When the COVID-19 pandemic struck the world, history continued to repeat itself when common public health approaches were progressively put into action from one state to another. Such behaviours have disrupted the more normal everyday habits, resulting in minor but important improvements in how we work, function, pay and play from guidelines on the psychological divide to lockouts. Through QR payment code to electronic wallets, also in Southeast Asian economies, where money has traditionally reigned as sovereign, the call to non-cash payment forms has gradually been institutionalized. The move is positive provided that more than 70 per cent of women still do not have exposure in the country to fundamental financial services. Such infrastructures are expected to bring about structural improvements with a view to ensuring inclusive economic growth. In tandem with digital technology like blockchain, a new line can be converted to existing financial systems in order to best support those who are in need.
From Crisis to a Cashless World
Conflicts have the potential to cause big improvements. This tale is much more obscure, reminiscent of the explosive development that has arisen since the 2003 SARS disease in the Chinese electronic payments and e-commerce sector. Today China, of course, is home to a thriving landscape controlled by technology giants like Alipay and WeChat Pay. Coronavirus clearly accelerated penetration on emerging markets such as Singapore, which have a complex network of online payment options.
The Singapore reserve bank promoted the use of e-payment infrastructure and services including the island-wide QR code scheme for mobile e-wallets to allow besides lack of familiarity and contactless payments as part of the federal government’s public health policy. The volume of e-payments transactions alone rose in the city-state in the first quarter of 2020. A multigenerational transition has emerged with bank employees over the age of 54, showing growing confidence in internet banking services during the pandemic. Around the same time, the coronavirus has been used as a significant agent for rapid reform in many developed economies. The influence of financial technology was particularly pronounced here, and can not be lagging behind their developed counterparts.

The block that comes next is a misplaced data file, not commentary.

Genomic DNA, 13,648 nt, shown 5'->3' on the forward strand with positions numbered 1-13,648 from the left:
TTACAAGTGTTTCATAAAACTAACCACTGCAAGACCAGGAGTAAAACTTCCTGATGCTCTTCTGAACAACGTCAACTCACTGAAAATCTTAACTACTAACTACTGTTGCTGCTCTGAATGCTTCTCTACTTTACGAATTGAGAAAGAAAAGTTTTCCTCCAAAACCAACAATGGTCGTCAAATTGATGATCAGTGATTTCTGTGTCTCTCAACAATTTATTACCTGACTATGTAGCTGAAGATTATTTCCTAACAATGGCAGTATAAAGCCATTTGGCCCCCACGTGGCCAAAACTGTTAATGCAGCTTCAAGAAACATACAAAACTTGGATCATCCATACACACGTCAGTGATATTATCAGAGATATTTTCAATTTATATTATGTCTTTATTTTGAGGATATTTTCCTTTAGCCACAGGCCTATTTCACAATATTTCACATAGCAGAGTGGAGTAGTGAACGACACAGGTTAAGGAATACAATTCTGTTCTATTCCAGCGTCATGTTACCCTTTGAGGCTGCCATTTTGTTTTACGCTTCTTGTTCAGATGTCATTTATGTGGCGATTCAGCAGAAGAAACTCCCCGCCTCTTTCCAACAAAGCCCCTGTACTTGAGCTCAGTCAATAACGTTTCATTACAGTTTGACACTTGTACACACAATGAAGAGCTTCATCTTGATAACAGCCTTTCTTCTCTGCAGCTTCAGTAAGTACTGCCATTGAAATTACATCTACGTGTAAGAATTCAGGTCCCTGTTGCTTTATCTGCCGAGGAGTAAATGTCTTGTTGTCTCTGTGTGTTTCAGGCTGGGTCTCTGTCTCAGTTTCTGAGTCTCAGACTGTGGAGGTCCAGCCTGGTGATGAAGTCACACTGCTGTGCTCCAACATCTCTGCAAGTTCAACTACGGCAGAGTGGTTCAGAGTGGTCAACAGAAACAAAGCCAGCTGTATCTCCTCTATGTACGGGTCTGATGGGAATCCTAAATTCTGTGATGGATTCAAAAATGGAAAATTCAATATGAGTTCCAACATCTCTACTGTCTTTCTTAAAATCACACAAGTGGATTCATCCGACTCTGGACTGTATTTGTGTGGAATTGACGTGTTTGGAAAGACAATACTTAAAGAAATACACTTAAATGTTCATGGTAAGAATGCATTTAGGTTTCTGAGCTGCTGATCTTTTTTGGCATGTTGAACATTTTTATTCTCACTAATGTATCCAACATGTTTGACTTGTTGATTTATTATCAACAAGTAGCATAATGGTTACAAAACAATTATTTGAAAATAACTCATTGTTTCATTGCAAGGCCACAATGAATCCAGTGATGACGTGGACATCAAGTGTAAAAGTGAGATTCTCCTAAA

Developing economies will gain more by operating on a “go digital or die” slogan to pull a technology-enabled paradigm of expanded fiscal and social flexibility regarding the financial pressure created by the international health crisis.
Going for the top to down
Regardless of whether developing markets have taken a radical stand or developing economies free of the bonds of established players, openness and competition define Southeast Asia’s financial services industry. We will certainly see more exhilarating instances of institutional usage in the presence of blockchain technologies as the country moves on its transparent financial course.